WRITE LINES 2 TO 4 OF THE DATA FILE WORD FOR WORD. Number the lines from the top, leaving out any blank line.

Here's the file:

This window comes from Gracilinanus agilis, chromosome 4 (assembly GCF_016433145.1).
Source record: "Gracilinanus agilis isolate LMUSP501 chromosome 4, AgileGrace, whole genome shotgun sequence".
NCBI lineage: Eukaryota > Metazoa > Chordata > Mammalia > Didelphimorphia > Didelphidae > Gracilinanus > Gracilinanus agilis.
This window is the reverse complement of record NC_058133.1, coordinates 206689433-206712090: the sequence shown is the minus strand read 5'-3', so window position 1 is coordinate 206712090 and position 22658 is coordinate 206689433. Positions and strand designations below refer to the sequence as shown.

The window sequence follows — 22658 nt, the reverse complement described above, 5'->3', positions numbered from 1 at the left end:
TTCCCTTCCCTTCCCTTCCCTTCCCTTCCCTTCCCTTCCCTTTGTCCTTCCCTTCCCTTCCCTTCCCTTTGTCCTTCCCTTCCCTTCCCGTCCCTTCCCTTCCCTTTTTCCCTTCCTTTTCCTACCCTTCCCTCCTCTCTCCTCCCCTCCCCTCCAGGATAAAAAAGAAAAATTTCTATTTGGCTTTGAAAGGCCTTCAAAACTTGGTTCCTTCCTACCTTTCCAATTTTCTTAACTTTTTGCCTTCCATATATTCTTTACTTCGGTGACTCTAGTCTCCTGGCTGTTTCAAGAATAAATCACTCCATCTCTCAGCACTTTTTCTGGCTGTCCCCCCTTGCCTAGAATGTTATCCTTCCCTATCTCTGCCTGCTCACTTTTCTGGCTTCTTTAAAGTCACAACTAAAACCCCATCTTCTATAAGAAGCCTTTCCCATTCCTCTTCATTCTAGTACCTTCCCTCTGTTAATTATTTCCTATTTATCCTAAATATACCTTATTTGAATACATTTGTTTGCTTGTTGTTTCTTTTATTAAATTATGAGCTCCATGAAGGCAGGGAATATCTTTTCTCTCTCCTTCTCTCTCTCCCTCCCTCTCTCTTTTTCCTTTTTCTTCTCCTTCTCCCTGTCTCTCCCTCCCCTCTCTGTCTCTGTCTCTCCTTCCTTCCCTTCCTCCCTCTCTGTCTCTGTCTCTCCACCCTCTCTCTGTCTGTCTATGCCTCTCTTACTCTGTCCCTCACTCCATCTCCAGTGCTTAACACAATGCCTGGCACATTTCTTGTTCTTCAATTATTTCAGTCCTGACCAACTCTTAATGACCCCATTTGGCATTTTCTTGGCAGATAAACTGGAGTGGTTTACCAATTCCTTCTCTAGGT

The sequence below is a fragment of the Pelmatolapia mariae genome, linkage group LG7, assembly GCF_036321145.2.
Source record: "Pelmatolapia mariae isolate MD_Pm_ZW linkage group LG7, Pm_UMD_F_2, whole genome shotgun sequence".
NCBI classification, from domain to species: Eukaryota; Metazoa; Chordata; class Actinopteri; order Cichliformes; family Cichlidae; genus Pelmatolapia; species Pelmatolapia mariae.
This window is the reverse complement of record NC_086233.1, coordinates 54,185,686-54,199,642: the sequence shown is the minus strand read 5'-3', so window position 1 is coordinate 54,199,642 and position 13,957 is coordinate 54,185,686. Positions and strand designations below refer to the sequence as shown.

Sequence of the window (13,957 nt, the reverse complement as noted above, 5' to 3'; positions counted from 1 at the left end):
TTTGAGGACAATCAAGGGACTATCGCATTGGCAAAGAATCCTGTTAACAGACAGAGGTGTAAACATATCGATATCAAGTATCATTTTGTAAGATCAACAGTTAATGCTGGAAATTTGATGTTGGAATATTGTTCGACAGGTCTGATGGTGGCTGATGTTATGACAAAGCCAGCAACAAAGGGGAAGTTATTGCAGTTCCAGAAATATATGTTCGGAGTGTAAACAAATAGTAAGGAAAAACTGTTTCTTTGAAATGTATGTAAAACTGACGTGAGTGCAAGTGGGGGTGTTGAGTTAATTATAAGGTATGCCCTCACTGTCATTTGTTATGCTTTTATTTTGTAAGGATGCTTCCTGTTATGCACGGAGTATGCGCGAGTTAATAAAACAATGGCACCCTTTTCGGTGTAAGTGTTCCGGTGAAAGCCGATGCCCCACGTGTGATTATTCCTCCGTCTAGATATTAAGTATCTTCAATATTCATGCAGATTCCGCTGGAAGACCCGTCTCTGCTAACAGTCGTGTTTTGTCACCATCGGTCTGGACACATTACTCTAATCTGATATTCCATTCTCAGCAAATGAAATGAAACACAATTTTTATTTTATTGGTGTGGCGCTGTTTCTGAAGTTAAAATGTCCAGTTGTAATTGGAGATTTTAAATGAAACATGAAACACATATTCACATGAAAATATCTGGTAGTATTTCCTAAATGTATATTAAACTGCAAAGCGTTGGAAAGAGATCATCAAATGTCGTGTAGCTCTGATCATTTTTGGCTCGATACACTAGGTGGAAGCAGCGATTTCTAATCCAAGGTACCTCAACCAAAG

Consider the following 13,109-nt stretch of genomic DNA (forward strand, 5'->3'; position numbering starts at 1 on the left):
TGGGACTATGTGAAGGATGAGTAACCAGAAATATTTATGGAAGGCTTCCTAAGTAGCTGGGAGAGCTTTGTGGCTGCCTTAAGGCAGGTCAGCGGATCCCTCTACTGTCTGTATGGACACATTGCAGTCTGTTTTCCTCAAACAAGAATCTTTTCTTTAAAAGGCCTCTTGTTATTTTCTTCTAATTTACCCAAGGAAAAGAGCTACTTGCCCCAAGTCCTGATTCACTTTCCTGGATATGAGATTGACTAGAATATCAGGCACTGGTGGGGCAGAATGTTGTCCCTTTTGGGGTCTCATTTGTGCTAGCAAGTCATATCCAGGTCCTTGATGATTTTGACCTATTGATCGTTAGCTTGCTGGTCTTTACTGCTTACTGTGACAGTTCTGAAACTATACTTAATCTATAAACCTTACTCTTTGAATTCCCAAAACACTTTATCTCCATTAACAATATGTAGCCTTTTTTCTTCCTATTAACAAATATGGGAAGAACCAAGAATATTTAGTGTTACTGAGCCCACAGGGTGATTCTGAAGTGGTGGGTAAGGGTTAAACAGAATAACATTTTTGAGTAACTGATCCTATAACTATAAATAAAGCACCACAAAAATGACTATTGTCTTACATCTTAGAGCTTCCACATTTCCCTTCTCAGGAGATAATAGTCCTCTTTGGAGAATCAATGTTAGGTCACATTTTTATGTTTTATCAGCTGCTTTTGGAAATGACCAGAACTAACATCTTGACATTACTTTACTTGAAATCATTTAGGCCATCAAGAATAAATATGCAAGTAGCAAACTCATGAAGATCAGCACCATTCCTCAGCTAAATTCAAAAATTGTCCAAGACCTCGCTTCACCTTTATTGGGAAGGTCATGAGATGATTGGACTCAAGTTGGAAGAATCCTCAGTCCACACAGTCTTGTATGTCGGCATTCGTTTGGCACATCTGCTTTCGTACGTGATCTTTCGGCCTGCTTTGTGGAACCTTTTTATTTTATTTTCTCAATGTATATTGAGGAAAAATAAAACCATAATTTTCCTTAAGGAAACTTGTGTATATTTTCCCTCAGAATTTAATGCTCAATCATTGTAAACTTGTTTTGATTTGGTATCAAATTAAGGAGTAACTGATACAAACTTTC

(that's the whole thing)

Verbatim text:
Source record: "Gracilinanus agilis isolate LMUSP501 chromosome 4, AgileGrace, whole genome shotgun sequence".
NCBI lineage: Eukaryota > Metazoa > Chordata > Mammalia > Didelphimorphia > Didelphidae > Gracilinanus > Gracilinanus agilis.
This window is the reverse complement of record NC_058133.1, coordinates 206689433-206712090: the sequence shown is the minus strand read 5'-3', so window position 1 is coordinate 206712090 and position 22658 is coordinate 206689433. Positions and strand designations below refer to the sequence as shown.